I first heard about Ply in January 2013 when the magazine’s Kickstarter campaign was making its rounds. Edited by Jacey Boggs, the magazine’s goals were both simple and bold: inspire new spinners, teach in-depth techniques, celebrate the diversity of spinning, support handspinning around the world, and act as a record for the spinning community. Ply met its funding goal and then passed it to raise a total of $34,455. Six months later in June, Ply was released to the world.
In July, I finally signed up for a subscription and I blame Tour de Fleece for pushing me over the edge. My main goal for this year’s Tour was to learn and practice new techniques. Subscribing to a magazine that promised to teach, inspire, and document spinning seemed like just the ticket to keep my own personal Tour de Fleece going. So, I spent the remainder of my Paypal funds, plus a little extra, and waited for the magazine to show up in my mailbox.
When the first issue arrived, I was pleasantly surprised since it seemed more like a book than something you’d buy from a newsstand. The cover and paper are heavier than the everyday magazine. It felt weighty and full of information. Time to read it cover to cover.
I’m usually guilty of skipping the first few pages of a magazine and going straight for the more interesting articles or knitting patterns. Not this time. Reading through “From The Editor” and later “Behind the Curtain: Why PLY?”, I was struck by how much passion Boggs and the rest of the team have for spinning as well as creating a top notch magazine. The enthusiasm isn’t limited to just those two articles but shows on every page. It’s infectious. Half of me wanted to keep reading and the other half wanted to get spinning. Sadly, reading while spinning is not a skill I’ll probably ever master. Or even attempt. I stuck with the reading.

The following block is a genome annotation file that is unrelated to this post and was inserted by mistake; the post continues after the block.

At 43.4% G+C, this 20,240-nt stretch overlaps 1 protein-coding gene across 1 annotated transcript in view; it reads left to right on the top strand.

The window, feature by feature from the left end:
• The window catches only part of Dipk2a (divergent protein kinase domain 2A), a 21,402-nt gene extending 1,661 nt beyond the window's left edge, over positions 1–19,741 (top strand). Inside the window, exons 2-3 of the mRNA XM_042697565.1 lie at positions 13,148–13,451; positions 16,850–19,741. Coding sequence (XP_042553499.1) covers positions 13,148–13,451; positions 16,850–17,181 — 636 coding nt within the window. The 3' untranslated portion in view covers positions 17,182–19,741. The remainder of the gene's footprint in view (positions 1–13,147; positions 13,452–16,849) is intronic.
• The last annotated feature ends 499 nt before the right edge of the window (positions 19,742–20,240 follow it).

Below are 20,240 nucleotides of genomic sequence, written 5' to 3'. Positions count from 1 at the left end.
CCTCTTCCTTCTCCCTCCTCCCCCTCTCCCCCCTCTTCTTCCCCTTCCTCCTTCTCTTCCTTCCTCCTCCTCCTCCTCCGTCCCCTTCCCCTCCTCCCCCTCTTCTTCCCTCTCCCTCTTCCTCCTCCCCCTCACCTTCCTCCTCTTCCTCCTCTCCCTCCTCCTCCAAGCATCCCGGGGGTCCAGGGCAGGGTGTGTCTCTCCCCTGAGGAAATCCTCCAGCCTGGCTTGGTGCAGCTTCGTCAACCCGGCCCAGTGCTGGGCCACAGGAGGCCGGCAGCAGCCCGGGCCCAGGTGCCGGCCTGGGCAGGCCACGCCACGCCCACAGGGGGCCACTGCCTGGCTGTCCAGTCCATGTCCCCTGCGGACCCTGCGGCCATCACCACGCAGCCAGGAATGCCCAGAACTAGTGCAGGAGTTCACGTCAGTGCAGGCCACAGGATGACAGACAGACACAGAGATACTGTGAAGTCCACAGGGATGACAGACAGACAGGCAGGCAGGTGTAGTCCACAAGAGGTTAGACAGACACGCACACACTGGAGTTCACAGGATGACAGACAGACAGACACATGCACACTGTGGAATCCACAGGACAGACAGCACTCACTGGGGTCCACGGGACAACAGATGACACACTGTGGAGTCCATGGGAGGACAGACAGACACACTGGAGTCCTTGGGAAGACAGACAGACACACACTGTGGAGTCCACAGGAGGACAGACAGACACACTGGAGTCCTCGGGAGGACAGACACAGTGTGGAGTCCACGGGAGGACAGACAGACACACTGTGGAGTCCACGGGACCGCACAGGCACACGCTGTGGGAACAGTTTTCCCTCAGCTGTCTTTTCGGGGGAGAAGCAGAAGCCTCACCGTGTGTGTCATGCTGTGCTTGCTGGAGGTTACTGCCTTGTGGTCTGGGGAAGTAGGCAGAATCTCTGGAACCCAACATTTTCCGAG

Ply’s first issue follows the appropriate theme of firsts. The articles cover everything from the very first spinners to buying your first fleece to the development of spinning wheels. The various articles are enough to grab the attention of new and experienced spinners alike. They are detailed without being boring and accompanied by useful photos. “Corriedale: The Ideal First Spin” covers a number of prep and drafting methods. Each sample and its knitted swatch is clearly photographed to show the differences.
Besides from the 13 articles, not counting tips and reviews, in this issue, there are 3 separate spinning tutorials. There’s a 2-ply color progression yarn, corespinning with goat locks, and a simple worsted 2-ply. The only true in-depth tutorial is for the corespun yarn which includes step by step photos and instructions. The other two tutorials assume that you know already know what you’re doing. You’re given the complete material list, the basic process, and the finished yarn’s stats. Basically, a jumping off point to do your own thing.
Each of the three yarns is paired with a knitting pattern. A shawl, sweater, and baby sweater, respectively. I really like this idea because even if you don’t want to knit the pattern, you still get some idea of what to knit with those precious skeins of handspun which might be one of the harder parts of spinning.
Now that I’ve had a few weeks to read the first issue cover to cover and repeatedly flip through it, Ply meets its goals. It’s inspiring and, undoubtedly, a strong reference not just for spinning but for history and community as well. Definitely forwards my Tour de Fleece goal of learning new things. These magazines will have a prominent place on my shelves and I’m looking forward to the next issue.
In a post from September 1, Boggs wrote that Issue 1 was officially sold out. The good news is that Issue 2 will be mailed out starting September 6. Get one while you can. It’s worth the price.